Take-up of office space in Birmingham city centre was down 60 per cent last year as the market struggled to match the bumper previous 12 months.
While 2003 is best summarised as a "year of indecision", this year has a much brighter outlook, according to Jonathan Carmalt, who heads King Sturge's office a g e n c y d e p a r t m e n t i n Birmingham.
His comments came as CGIS unveiled the largest single, new grade A office space within Birmingham's central core to commercial property agents at its mixed use development City Plaza on Temple Row.
Located on the first floor of City Plaza, the new office space is part of a 58,000 sq ft office tower, which features curved glazing looking out over the city's St Phillips cathedral and Colmore Row.
The entrance hall and common parts of the office building have been refurbished to a thoroughly contemporary design, featuring a striking new entrance and reception hall for the office tower, where current tenants include 3i, Baker Tilly, AXA General Insurance and Jardine Lloyd Thompson.
So, does this fit the bill of what employees - and their companies - want?
It certainly does, according to new research. Increasingly, many employees want to be close to a major transport facility - and a sandwich shop or coffee house - while companies think that "image" is everything when recruiting new employees.
While access to public transport is becoming more important, latest research from King Sturge confirms that the average UK employee still relies heavily on the car to commute to and from work. Congestion charging, road pricing and parking tax will no doubt be strong deciding factors when employees - and companies - consider their choice of office locations in the future, but, for now, 77 per cent of commuters use their car at some point in their daily journey to work.
According to King Sturge's survey into the human impact of office buildings, the average journey time for an employee working in a central business location is 45 minutes - 36 minutes for those working in a business park environment.
The survey also confirms that most people believe there will be a greater mix of working from office and home in the future.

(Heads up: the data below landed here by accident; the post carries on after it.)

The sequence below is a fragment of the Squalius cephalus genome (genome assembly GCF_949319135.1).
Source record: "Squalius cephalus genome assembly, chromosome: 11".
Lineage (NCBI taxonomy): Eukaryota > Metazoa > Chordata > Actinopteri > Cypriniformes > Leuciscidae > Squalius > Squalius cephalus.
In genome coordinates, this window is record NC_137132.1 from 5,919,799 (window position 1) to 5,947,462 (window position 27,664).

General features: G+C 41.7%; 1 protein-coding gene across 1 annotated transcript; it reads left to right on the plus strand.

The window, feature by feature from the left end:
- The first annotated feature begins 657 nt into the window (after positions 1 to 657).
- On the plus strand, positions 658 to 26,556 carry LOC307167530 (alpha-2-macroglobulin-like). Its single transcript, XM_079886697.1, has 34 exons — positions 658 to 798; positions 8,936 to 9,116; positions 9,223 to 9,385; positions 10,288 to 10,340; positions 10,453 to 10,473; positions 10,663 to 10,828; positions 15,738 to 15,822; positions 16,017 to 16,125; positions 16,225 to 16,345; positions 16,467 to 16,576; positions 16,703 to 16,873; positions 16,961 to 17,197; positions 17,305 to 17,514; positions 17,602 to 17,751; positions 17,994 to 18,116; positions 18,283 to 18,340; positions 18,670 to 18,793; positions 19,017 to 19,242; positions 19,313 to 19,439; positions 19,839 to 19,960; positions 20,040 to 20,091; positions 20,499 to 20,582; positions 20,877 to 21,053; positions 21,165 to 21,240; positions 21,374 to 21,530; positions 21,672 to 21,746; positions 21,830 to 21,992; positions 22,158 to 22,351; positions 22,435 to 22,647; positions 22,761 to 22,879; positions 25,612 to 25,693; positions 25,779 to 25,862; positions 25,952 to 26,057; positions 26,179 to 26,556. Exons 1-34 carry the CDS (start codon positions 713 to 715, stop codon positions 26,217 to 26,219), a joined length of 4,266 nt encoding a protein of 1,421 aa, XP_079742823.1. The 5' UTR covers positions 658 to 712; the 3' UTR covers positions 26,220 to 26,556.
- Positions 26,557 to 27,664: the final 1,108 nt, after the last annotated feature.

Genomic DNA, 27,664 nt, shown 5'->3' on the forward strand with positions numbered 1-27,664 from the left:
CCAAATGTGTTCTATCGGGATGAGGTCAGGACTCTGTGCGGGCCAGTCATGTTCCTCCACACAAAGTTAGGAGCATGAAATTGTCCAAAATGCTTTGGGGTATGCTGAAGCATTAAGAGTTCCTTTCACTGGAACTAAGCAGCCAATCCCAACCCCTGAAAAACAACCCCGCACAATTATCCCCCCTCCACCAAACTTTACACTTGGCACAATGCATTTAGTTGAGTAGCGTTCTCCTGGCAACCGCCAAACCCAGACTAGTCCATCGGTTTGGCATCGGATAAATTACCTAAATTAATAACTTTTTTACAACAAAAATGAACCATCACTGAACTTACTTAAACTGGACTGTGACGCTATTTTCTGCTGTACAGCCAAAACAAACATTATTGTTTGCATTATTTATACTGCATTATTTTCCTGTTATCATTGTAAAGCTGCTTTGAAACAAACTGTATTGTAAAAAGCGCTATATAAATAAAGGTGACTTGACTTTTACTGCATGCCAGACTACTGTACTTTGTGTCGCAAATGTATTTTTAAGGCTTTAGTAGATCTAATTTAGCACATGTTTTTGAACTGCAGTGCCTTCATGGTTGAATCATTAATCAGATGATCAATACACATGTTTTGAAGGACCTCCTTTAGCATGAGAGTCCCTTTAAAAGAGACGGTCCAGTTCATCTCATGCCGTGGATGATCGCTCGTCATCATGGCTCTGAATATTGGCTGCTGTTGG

"Indeed, working from home for part of a week may hold the clue to a more sustainable future," suggested Mr Carmalt.
Interestingly, for those who are office-based, the survey suggests that the average UK employee is away from his desk for four hours and ten minutes every day.
Time away is largely taken up by meetings, either held internally or conducted off-site.
"However, this is unlikely to lead to employers embarking on more hot-desking initiatives, as where an employee works is extremely important in terms of their overall efficiency, including a sense of place and morale with colleagues," said Mr Carmalt.
"Over 34 per cent of those surveyed said the location should be close to a major transport hub, followed by a sandwich shop, restaurant and coffee shops."
However, he added that while more than 70 per cent believed that public transport would become more important in choosing office locations in the future, only 20.9 per cent of companies interviewed currently had a green transport policy.
"It is very clear that town planners, office occupiers, investors and central government all need to re-think how to make office employment more sustainable," said Mr Carmalt.
King Sturge's report, Office Buildings: The Human Impact, which surveyed more than 320 occupiers, also reveals that centrally-located occupiers consider the external image of an office building as being very important, with some using the image to attract new employees.
Almost 60 per cent believed the quality of the office environment would become even moreimportant in recruiting employees in the future.
Meanwhile, looking at the Birmingham city centre office market, Mr Carmalt said that 2004 had started brightly with the announcement of a 65,000 sq ft letting in St Philip's Place to the Office of the Deputy Prime Minister.
This year, the only new-build city centre opportunities that will complete are Richardson Barberry's No 1 Colmore Square - where lawyers Martineau Johnson and accountants Ernst & Young have already signed up - and 134 Edmund Street, providing a combined total of 170,000 sq ft.
Of the 2.1 million sq ft of office accommodation currently available in Birmingham city centre and Edgbaston, only about seven percent is classed as quality Grade A space, with prime rents remaining at #27.50 per sq ft. Mr Carmalt said that because of the low volume of deals last year - there were none of over 35,000 sq ft - city centre take-up was down to 373,873 sq ft, whereas the figures for 2002 had been boosted by a number of large pre-lets.
However, he added: "There are a number of large occupiers in negotiations to take new space, particularly in the legal and government-related sectors."
Joint letting agents of the City Plaza offices are Lambert Smith Hampton and Jones Lang Lasalle.
According to Ian Martin, associate director at Jones Lang Lasalle, the immediate availability of such a large floorplate in a primelocation, means that there is much interest.
According to Philippa Pickavance, Regional Director of Office Agency for Lambert Smith Hampton, the new entrance and refurbishment has brought the building to the fore of city centre office locations.